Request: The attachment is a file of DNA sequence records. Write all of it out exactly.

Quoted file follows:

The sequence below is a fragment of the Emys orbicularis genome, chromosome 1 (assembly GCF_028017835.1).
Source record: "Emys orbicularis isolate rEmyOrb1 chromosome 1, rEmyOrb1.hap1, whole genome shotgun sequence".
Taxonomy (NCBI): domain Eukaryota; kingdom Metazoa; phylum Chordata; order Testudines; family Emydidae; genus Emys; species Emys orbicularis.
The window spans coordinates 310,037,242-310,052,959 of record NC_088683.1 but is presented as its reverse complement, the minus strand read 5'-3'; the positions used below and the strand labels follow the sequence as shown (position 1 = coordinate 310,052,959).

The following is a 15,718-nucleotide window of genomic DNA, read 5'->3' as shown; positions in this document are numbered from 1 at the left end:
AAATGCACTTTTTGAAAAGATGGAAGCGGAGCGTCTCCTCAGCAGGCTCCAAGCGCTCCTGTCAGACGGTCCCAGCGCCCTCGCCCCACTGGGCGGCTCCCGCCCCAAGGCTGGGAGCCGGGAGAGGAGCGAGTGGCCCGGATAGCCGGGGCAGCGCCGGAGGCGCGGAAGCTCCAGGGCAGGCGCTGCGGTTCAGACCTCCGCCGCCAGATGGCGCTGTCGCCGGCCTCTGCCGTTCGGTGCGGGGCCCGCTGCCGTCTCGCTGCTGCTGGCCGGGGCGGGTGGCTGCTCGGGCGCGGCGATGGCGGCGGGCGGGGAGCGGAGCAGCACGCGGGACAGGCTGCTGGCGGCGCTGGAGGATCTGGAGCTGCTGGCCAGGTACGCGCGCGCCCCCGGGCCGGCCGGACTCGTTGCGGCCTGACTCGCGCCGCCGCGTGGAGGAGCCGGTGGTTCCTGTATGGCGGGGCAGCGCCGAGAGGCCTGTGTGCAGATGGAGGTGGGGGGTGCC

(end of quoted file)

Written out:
The sequence below is a fragment of the Emys orbicularis genome, chromosome 1 (assembly GCF_028017835.1).
Source record: "Emys orbicularis isolate rEmyOrb1 chromosome 1, rEmyOrb1.hap1, whole genome shotgun sequence".
Taxonomy (NCBI): domain Eukaryota; kingdom Metazoa; phylum Chordata; order Testudines; family Emydidae; genus Emys; species Emys orbicularis.
The window spans coordinates 310,037,242-310,052,959 of record NC_088683.1 but is presented as its reverse complement, the minus strand read 5'-3'; the positions used below and the strand labels follow the sequence as shown (position 1 = coordinate 310,052,959).

The following is a 15,718-nucleotide window of genomic DNA, read 5'->3' as shown; positions in this document are numbered from 1 at the left end:
AAATGCACTTTTTGAAAAGATGGAAGCGGAGCGTCTCCTCAGCAGGCTCCAAGCGCTCCTGTCAGACGGTCCCAGCGCCCTCGCCCCACTGGGCGGCTCCCGCCCCAAGGCTGGGAGCCGGGAGAGGAGCGAGTGGCCCGGATAGCCGGGGCAGCGCCGGAGGCGCGGAAGCTCCAGGGCAGGCGCTGCGGTTCAGACCTCCGCCGCCAGATGGCGCTGTCGCCGGCCTCTGCCGTTCGGTGCGGGGCCCGCTGCCGTCTCGCTGCTGCTGGCCGGGGCGGGTGGCTGCTCGGGCGCGGCGATGGCGGCGGGCGGGGAGCGGAGCAGCACGCGGGACAGGCTGCTGGCGGCGCTGGAGGATCTGGAGCTGCTGGCCAGGTACGCGCGCGCCCCCGGGCCGGCCGGACTCGTTGCGGCCTGACTCGCGCCGCCGCGTGGAGGAGCCGGTGGTTCCTGTATGGCGGGGCAGCGCCGAGAGGCCTGTGTGCAGATGGAGGTGGGGGGTGCC